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Rediscovering Ginninderra:
Dungarvon

Walter Ginn was born in 1854, the son of William and Mary Ginn of Herfordshire, England. Walter, his parents and a younger brother arrived in Australia in 1857 as Bounty Scheme immigrants. Bounty Scheme immigrants, usually young parents and families, had their fares from England to Australia wholly or partly paid for by the Colonial government. The families were screened in their home countries and had to be of first-rate character and ‘of good bodily health and strength’ (see Gillespie 1992: 252).

William Ginn was first employed as a ploughman on Campbell’s Duntroon estate and the young family became the first residents of Blundell’s Cottage living there from c.1860 until 1874. Following the Robertson Land Act in 1861 William Ginn selected land in the parish of Goorooyaroo and built a small homestead there (Canberra Park).

Probably during the mid 1870s, Walter and his young brother, Harry, left the parental home at Duntroon and together farmed the Goorooyaroo holding. The land in the area was generally seen as poor farm land, hard, stony and thickly timbered but the two young Ginn brothers worked vigorously, acquired more land using the Robertson Land Act in the area and were able to turn their farm into productive holdings.

Walter, who remained a bachelor all his life, moved to one of the holdings nearby to the north of the original homestead in what is now the Mulligans Flat Nature Park. He built a small homestead probably around 1886 (Pearson 2002), shearing shed, yards and established an orchard and garden either side of the Old Coach Road. Walter named the holding ‘Dungarvon’. He farmed his holding until around 1920, when in his sixties, he moved to Canberra probably as a result of the land resumption in the area associated with the Federal Capital Territory. The ruin is about 1km along the Old Coach Road, beside a small dam. Only a few bricks and some large field stones remain beside a rectangular mound of earth, indicating that a chimney once stood at the eastern end of the structure. Bricks with a cigar shaped frog are said to have been made at a nearby kiln.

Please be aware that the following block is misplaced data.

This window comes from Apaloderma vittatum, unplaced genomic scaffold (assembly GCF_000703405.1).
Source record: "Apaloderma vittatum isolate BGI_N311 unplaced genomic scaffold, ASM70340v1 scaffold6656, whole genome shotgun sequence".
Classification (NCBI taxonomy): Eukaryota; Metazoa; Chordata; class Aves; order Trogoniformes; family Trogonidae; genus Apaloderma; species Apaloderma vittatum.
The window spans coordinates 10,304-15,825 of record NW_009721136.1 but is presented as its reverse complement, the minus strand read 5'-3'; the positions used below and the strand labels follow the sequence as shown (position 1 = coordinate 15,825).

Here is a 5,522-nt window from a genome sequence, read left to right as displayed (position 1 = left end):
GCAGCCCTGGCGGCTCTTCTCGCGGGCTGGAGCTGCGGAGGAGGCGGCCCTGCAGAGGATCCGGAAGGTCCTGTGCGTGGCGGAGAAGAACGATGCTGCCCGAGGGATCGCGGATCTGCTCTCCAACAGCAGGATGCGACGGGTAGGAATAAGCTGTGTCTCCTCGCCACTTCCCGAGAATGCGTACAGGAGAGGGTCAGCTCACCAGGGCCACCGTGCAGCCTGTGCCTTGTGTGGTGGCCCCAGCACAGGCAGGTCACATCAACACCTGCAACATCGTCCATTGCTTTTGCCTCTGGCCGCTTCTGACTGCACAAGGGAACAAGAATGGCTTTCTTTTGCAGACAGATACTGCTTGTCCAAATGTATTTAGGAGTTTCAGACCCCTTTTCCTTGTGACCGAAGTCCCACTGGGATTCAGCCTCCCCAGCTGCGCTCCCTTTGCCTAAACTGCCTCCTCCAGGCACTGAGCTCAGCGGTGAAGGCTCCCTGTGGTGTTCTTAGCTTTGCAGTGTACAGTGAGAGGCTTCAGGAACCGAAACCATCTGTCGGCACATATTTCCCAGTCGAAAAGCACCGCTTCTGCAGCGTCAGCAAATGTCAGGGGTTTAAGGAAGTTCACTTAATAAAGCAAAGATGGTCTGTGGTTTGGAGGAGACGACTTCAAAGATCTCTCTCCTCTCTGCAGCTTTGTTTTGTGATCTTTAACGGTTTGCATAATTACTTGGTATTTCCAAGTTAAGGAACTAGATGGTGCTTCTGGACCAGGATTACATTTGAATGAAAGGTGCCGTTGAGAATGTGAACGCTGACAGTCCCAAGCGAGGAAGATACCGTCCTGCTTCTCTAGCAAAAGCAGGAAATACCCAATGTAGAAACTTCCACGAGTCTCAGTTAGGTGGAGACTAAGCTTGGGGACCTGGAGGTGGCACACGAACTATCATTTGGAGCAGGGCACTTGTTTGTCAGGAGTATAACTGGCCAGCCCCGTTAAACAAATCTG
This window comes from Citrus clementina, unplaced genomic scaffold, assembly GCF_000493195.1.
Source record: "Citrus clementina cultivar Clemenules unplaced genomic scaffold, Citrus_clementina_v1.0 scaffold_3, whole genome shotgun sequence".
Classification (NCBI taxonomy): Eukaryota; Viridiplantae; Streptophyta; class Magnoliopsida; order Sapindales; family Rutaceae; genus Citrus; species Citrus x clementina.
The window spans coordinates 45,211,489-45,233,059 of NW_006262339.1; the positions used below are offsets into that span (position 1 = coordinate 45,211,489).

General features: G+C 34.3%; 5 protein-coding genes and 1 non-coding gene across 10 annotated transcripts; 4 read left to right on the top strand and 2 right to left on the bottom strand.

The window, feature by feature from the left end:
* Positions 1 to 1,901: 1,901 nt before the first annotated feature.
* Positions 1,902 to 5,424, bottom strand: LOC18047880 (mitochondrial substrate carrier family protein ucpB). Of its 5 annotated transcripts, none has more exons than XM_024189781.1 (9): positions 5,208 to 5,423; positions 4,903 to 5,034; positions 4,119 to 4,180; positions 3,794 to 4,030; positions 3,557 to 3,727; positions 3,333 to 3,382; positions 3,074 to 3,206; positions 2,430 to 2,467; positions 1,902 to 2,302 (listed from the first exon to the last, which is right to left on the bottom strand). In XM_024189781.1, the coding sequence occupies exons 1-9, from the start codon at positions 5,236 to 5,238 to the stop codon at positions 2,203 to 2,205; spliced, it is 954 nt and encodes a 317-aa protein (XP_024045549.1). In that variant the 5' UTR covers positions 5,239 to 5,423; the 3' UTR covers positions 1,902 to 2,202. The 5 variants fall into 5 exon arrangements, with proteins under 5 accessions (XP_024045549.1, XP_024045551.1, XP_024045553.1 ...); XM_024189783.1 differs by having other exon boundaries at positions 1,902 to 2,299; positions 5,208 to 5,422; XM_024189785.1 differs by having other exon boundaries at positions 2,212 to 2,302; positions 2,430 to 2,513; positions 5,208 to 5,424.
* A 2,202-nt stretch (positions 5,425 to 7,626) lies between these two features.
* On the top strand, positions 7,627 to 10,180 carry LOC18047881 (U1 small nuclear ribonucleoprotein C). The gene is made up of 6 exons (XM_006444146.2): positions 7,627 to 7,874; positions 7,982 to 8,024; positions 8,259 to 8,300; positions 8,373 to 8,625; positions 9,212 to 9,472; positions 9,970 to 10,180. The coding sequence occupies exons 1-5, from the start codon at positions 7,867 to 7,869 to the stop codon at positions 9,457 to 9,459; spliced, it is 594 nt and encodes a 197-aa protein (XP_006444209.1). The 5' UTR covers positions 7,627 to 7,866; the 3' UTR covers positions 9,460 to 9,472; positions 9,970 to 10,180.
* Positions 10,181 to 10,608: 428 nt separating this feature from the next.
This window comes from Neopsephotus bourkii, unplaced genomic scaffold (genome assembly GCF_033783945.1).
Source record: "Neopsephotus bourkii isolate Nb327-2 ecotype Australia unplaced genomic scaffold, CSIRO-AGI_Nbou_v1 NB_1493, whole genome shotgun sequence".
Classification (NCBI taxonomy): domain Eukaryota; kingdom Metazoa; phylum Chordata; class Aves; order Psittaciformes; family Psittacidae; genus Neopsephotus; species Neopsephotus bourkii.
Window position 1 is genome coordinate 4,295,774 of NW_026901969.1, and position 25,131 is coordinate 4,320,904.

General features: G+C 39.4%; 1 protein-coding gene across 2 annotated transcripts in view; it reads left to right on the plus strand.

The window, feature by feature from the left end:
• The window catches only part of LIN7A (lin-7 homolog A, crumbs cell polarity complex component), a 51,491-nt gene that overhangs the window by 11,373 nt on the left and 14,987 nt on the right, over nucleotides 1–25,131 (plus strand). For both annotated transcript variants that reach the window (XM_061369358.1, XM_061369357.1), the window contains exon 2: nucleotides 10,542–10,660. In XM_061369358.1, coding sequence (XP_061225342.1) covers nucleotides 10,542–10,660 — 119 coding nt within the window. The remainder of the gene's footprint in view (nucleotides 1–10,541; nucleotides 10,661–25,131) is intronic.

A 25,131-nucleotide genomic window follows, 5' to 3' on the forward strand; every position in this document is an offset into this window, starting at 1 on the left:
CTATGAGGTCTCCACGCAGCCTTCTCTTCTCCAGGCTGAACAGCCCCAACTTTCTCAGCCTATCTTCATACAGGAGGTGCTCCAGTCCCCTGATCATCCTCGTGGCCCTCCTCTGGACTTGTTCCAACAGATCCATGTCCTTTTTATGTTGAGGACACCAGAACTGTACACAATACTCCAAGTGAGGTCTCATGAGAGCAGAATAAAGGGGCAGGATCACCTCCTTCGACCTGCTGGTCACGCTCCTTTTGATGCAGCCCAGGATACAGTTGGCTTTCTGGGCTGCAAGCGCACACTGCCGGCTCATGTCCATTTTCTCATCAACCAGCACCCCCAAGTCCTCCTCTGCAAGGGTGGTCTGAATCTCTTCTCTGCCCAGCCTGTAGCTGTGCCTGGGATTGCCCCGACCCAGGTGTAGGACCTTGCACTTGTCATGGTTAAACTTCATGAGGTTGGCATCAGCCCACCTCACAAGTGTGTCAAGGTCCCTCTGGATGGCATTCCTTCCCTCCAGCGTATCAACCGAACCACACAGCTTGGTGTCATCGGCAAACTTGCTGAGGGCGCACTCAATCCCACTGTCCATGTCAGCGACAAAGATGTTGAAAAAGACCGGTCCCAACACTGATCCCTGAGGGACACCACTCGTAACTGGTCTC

Walter died in 1925 and is buried in St John’s cemetery. The saddle where the present Federal highway crosses Mt Majura on the ACT/NSW border is known as Ginn’s Gap, named after the family who farmed the area. The eastern corridor of the Old Coach Road runs through the site of Walter Ginn’s homestead and orchard. The homestead site is located at the western foot of a slope leading up to the ACT/NSW border. Little remains of the homestead today apart from scattered brick fragments from the brick chimney of the house, stone footing sections of the house platform, and remnant fence wire from yards. The 1915 ACT feature map marks the site as 'W. Ginn’s orchard'.
Fruit trees, including apple trees, are located on both sides of the Old Coach Road corridor and are the remnants of the orchard which Walter planted.

[Our map shows the position of the property 'Dungarvon' today, not the original site]

References

Cooke, H. A Short History of Gungahlin, Canberra Archaeological Society Inc, March 2010
Pearson, M. 2002 Gungahlin Pastoral Places Comparative Assessment, unpublished report for Heritage Unit, Environment ACT, Canberra.

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